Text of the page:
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See detailThe ‘Politicization’ of the ‘Religious’: the British Administration and the Question of the new Regulations of the Orthodox Patriarchate of Jerusalem, 1938-1941
Papastathis, Konstantinos UL; Kark, Ruth

in Middle Eastern Studies (2014), 50(4), 589-605

This paper critically assesses the conflict within the Orthodox Church of Jerusalem between the Greek hierarchy and the Arab laity concerning the proposals of the Mandatory Government for a new regulatory ... [more ▼]

This paper critically assesses the conflict within the Orthodox Church of Jerusalem between the Greek hierarchy and the Arab laity concerning the proposals of the Mandatory Government for a new regulatory framework of patriarchal operation. The British presented two draft reform ordinances, neither of which met Arab expectations. Instead of promoting the laity's emancipation from “foreign” Greek administrative and financial control, the ordinances left little room for a true inversion of the power structure between the two opposing camps, retaining the status quo at the expense of the Arab Orthodox laity's rights. [less ▲]

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See detailThe Effect of the Young Turks Revolution on Religious Power Politics: The Case of the Orthodox Patriarchate of Jerusalem (1908-1910)
Papastathis, Konstantinos UL; Kark, Ruth

in Jerusalem Quarterly (The) (2014), 56/57

The aim of the paper is twofold: a) to critically assess the socio-political crisis within the Orthodox Church of Jerusalem that arose between the Greek hierarchy and the Arab laity concerning the ... [more ▼]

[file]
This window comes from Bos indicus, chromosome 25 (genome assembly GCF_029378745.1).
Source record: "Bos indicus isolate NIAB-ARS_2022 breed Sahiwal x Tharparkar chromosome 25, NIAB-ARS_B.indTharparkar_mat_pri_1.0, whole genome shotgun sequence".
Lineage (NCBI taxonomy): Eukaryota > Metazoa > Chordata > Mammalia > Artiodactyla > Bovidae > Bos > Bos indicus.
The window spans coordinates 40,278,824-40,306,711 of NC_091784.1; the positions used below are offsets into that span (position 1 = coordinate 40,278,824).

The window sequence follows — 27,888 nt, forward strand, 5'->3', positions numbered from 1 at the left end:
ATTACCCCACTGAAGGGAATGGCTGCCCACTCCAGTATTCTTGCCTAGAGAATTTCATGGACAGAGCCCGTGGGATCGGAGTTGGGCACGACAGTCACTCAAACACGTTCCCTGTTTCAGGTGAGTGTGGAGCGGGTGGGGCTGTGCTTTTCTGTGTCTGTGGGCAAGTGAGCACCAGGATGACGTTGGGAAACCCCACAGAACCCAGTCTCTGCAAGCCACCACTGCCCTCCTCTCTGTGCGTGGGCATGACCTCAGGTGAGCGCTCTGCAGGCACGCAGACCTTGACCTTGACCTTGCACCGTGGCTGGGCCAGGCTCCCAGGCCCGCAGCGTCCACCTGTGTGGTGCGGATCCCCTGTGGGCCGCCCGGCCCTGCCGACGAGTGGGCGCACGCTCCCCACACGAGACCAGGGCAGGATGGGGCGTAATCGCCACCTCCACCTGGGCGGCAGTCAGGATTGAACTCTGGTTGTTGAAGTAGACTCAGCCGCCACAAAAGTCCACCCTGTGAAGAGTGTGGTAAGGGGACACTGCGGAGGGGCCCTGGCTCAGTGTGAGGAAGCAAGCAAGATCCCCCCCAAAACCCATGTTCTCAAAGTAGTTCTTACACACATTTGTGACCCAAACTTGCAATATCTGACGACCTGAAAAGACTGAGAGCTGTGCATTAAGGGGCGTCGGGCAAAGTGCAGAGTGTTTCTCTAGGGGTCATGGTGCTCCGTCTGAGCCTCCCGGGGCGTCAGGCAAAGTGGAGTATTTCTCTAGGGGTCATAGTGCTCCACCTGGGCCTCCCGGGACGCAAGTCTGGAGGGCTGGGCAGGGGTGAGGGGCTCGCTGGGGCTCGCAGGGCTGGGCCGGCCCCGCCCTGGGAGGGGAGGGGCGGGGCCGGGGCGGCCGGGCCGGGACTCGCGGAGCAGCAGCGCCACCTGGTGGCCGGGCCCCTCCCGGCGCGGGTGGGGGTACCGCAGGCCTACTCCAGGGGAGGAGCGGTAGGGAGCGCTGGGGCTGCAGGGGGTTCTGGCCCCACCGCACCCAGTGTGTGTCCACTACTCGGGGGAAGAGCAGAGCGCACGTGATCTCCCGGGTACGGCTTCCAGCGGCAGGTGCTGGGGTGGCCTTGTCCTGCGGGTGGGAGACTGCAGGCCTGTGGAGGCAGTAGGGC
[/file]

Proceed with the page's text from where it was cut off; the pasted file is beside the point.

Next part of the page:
The aim of the paper is twofold: a) to critically assess the socio-political crisis within the Orthodox Church of Jerusalem that arose between the Greek hierarchy and the Arab laity concerning the implementation of a new regulatory framework of patriarchal operation, according to the Young Turks Constitution; and b) to examine the subsequent internal conflict within the ecclesiastical bureaucracy and its ideological and political connotations. The first question has deep historical roots. From the nineteenth century onwards the Arab lay community demanded emancipation from Greek religious (and economic) control that was perceived as cultural imperialism. Their claim was rejected by the hierarchical apparatus in the name of the identity between ‘Hellenism’ and ‘Orthodoxy’ which was an expression of a ‘hegemonic’ strategy to maintain its institutional dominance. The restoration of the Constitution (1908), following the Young Turk's Revolution, afforded the opportunity for a more liberal modification of the religious administration with the participation of the laity in the decision-making process. The refusal of the hierarchy, however, which perceived any change as a threat to its absolute power and national composition, led to the Arab orthodox uprising. The effort of patriarch Damianos to proceed to negotiations was repudiated by the hierarchy and led to his dethronement by the Synod. Damianos, however, with the support of the Arab laity and its Russian protector managed to re-establish his authority, assenting to the adoption of the so-called Turkish Order (1910) that stipulated the establishment of a Mixed Council for the management of patriarchal affairs. We provide a contextual historical account of the associated events, sketching out the social considerations, the cultural stakes and the political goals of the key-players involved in these interconnected crises. This conflict was strongly influenced by the issue of administration/ownership of vast patriarchal land and properties, and by the broader process of nation building and secularization within the orthodox commonwealth in the late Ottoman period. [less ▲]

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